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Labor Day weekend to test Oahu’s ‘social gathering’ ban

  • JAMM AQUINO / JAQUINO@STARADVERTISER.COM
                                Large gatherings on the Memorial Day and Fourth of July holidays were suspected of increasing COVID-19 cases across the country. Above, tents lined the beach’s edge on July 3 at Kapiolani Park in Waikiki.

    JAMM AQUINO / JAQUINO@STARADVERTISER.COM

    Large gatherings on the Memorial Day and Fourth of July holidays were suspected of increasing COVID-19 cases across the country. Above, tents lined the beach’s edge on July 3 at Kapiolani Park in Waikiki.

The three-day Labor Day weekend represents a major test of how people across Oahu comply with — or ignore — Mayor Kirk Caldwell’s ban on nearly all indoor and outdoor social gatherings to slow the spread of COVID-19.

Regarding social gatherings, the order is clear and detailed:

“Indoor and outdoor social gatherings of any type and any number of people are prohibited,” according to the order. “For purposes of this order, a ‘social gathering’ is a gathering or event that brings together persons from multiple households or living units at the same time for a discrete, shared or group experience in a single room, space, or place such as a private home, park, auditorium, stadium, arena, conference room, lunch room, meeting hall, or other indoor or outdoor space.”

The order can be found at 808ne.ws/2QPGKGi.

With some exceptions, the order also requires everyone to stay away from people outside of their households, wear masks indoors and out and maintain social distancing.

Honolulu police have been receiving reports of violations at a rate of over 100 phone calls and a couple of dozen emails every day at 723-3900 and HPDCOVID enforce@honolulu.gov, HPD spokeswoman Michelle Yu wrote in an email to the Honolulu Star-Advertiser.

Asked about police staffing, Yu wrote that “The COVID enforcement teams will be working over the weekend. The hotline will be staffed as well.”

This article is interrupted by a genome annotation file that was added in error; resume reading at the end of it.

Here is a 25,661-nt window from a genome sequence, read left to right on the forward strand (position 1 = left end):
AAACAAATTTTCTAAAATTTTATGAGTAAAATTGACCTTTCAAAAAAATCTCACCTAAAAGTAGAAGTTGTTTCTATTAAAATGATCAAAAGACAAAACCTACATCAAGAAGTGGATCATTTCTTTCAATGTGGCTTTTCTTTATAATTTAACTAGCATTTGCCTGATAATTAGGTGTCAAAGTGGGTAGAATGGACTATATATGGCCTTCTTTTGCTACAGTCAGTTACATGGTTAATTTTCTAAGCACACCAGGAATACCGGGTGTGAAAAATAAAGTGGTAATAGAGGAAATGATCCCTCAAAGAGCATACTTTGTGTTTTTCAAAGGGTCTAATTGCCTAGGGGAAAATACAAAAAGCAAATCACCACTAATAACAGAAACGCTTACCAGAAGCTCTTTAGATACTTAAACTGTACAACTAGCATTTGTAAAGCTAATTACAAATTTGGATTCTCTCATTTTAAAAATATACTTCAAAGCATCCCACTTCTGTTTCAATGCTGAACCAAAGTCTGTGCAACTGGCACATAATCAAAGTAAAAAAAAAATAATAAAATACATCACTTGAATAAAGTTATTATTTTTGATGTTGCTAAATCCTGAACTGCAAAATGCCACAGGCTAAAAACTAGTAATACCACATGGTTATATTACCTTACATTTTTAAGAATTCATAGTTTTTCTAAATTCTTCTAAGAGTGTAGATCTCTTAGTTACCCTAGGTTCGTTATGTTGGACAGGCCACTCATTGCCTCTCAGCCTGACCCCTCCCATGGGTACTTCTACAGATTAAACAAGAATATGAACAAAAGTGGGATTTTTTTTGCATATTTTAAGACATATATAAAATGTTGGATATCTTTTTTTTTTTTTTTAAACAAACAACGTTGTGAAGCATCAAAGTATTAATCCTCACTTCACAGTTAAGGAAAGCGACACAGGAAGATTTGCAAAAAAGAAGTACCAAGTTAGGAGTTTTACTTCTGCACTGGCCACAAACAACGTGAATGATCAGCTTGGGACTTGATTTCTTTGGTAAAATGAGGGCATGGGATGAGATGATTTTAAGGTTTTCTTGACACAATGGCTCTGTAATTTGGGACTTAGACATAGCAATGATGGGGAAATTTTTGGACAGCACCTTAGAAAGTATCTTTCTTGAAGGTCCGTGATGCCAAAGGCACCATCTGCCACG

Large gatherings on the Memorial Day and the Fourth of July holidays are suspected of fueling a second surge of COVID-19 cases across the country, including a recent wave of triple- digit infections on Oahu.

Caldwell’s order also means that even family members who live in different homes are not allowed to visit one another. There are exceptions for nonfamily visits for essential services such as child care, health care and deliveries of food and medical supplies.

The order also states that, “All persons may leave their residences only for essential activities, essential governmental functions, or to operate or visit essential businesses… .”

Caldwell’s stay-at-home, work-from-home order went into effect on Aug. 27 and is scheduled to run through Wednesday, following the three-day weekend.

The order says that its intent “is to ensure that the maximum number of people self-isolate in their places of residence to the maximum extent feasible, while enabling essential services to continue, to slow the spread of COVID-19 to the maximum extent possible.”

There is an exception for “in-person spiritual serv­ices,” which have no attendance limits to accommodate constitutional guarantees of religious freedom. But a family unit must stay together during a service and family members are not allowed to interact with other attendees and maintain 6 feet of distance from nonfamily members. Caldwell’s order urges caution for singing and the playing of wind instruments.

Other provisions of Caldwell’s order also mean that:

>> County and state beach parks remain off- limits on Oahu, but people are allowed to cross through beach parks to engage in ocean activities. Fishing is restricted to groups of two.

>> State and county trails also remain closed on Oahu, along with a ban on hiking on undeveloped county and state lands.

>> Funerals and burials can have as many as 10 people. Mourners should wear masks and maintain social distances from nonfamily members.

Click here to see our full coverage of the coronavirus outbreak. Submit your coronavirus news tip.

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